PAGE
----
"For years, locals kept claiming they saw the fiery shine of the blazing train traveling down the line. Well, when they saw those lights for the first time, they had seen nothing yet. In the morning, the mangled bodies of bums, tramps, and hobos would be found on the track — even though it was known that no train had been scheduled the night before, nor had any train passed through the neighboring stations.

"Jenkinsville came to be known as Jinxville. Finally, in a fatalistic move, local authorities officially changed the name when the ghastly, ghostly rumors wouldn't die. Maybe they hoped to attract some tourists this way, but they were ahead of their time. Few tourists visited that part of the country in those days — so it would be for Roswell, New Mexico, to become the crank capital of the United States half a century later."

"If my memory serves, the 'Roswell Incident' was quite a nonevent when it happened. In next to no time, the Air Force was able to prove that a research balloon had crashed. Only some thirty years later, sensationalist swindlers began to churn out books expanding and perpetuating the UFO myth."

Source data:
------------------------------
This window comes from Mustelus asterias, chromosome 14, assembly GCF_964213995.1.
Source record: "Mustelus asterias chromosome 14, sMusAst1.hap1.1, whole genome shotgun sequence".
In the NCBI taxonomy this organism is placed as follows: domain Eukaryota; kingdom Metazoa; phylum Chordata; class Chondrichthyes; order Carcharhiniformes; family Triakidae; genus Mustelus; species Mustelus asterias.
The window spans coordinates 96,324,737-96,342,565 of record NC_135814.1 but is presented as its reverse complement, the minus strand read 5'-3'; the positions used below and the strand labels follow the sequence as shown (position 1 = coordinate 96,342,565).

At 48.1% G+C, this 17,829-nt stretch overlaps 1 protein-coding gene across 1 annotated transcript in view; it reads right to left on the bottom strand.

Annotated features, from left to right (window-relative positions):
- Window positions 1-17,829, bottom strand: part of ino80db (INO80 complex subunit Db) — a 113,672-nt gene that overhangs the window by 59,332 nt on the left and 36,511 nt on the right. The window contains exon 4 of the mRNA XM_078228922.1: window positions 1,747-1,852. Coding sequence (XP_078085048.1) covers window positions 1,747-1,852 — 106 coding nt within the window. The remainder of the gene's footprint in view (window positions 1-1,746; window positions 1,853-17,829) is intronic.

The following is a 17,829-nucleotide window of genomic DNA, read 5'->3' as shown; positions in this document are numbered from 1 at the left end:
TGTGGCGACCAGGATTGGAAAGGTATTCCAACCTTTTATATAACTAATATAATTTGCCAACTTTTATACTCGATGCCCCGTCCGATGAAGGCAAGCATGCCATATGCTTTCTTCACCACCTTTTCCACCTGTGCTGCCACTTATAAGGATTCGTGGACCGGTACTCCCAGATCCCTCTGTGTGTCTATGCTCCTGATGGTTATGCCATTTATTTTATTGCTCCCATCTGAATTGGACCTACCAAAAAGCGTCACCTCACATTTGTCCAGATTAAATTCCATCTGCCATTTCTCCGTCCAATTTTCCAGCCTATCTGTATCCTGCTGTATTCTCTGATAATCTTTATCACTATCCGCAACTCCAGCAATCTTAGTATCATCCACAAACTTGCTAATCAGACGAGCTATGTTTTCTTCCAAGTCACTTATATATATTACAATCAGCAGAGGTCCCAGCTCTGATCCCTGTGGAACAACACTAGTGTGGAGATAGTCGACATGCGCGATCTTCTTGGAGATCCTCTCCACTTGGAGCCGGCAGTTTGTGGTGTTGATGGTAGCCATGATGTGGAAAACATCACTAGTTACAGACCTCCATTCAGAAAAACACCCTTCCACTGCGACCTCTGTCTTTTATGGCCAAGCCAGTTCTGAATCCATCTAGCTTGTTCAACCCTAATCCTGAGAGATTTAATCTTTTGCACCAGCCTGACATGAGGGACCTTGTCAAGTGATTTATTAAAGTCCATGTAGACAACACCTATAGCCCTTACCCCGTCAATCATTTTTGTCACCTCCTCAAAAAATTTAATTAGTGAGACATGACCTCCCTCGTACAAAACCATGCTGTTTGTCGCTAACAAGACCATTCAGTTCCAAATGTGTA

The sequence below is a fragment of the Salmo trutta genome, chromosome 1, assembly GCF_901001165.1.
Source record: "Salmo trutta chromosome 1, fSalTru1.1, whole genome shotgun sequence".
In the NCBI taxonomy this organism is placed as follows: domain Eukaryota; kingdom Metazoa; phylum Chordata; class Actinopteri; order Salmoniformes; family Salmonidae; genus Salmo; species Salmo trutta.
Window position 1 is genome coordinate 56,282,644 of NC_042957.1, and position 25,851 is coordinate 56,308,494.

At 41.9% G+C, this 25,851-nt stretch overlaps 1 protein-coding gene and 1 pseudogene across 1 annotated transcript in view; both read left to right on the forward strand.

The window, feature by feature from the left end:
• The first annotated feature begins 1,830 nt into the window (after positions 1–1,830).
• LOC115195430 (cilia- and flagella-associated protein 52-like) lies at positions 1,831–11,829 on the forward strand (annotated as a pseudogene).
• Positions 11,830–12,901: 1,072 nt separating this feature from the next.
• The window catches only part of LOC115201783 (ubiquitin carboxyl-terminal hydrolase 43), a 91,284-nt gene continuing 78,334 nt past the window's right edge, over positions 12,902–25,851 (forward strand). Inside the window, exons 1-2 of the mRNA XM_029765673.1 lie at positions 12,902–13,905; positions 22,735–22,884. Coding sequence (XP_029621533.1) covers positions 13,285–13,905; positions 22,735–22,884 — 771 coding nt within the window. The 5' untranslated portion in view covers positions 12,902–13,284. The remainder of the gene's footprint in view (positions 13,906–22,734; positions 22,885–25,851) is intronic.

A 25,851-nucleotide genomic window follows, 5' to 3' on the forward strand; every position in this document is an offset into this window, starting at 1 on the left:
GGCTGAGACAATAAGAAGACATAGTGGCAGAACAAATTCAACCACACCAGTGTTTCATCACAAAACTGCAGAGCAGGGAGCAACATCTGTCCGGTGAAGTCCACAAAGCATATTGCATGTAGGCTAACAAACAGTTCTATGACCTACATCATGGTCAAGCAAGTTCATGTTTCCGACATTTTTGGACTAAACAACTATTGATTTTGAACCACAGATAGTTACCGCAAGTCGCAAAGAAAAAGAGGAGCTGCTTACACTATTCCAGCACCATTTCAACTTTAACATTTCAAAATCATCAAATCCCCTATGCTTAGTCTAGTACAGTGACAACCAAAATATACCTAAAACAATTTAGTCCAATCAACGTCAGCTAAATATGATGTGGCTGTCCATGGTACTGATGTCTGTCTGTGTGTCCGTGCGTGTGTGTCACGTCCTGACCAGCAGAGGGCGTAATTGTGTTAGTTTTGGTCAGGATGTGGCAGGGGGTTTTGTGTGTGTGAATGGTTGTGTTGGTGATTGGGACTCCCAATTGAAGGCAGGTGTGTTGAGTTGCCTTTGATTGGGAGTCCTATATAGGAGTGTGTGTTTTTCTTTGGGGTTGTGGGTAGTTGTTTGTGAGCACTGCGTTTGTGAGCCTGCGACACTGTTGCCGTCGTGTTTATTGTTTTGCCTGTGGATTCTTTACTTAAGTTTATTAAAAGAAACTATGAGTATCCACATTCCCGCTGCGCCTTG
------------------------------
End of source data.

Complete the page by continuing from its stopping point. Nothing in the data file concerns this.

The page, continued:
McGinnis winked. "You seem to know the history of the Southwest quite well, Kevin. Hope that will help you solve this one riddle. Anyway, things quieted down over time. From time to time, some folks would claim they saw the phantom train, but they were known drunkards and village idiots. Some time or other, the occasional tourist, hunter, or lawman would go missing. Every time, locals would take the cue to jump-start the old legend. They'd say the phantom train got them, particularly if no body could be found, or if a maimed corpse was found in the general vicinity of some railroad track.

"Mind if I help myself to another… Appreciate it! What was I saying? Oh, yeah: In my humble opinion it's little wonder if in such a vast area of rugged country a couple of folks go missing over the decades. Some may have absconded for greener pastures. Predators must have gotten some others. If some mangled body or other is found below a rotting railroad trestle, does that prove the existence of a phantom train? All over the country, kids and drunkards get themselves killed by trespassing on abandoned infrastructure, don't they?

"That's at least what I thought before this horrible business started over in earnest! But who knows? The mine is all that keeps the town alive — has done that job pretty well for decades. I've been in it for half its existence. Now everybody — honest, sober folks — is seeing the phantom train. My buddies are lost or dead. Laborers are deserting us, and the town's going down the drain. I'm too damn old to start over at some other mine. Can already hear them snicker: Lost his mine — mind you, the most valuable copper mine in Arizona — to a ghost. No, sir, I won't stand that!"

Read on…

Or buy the full story.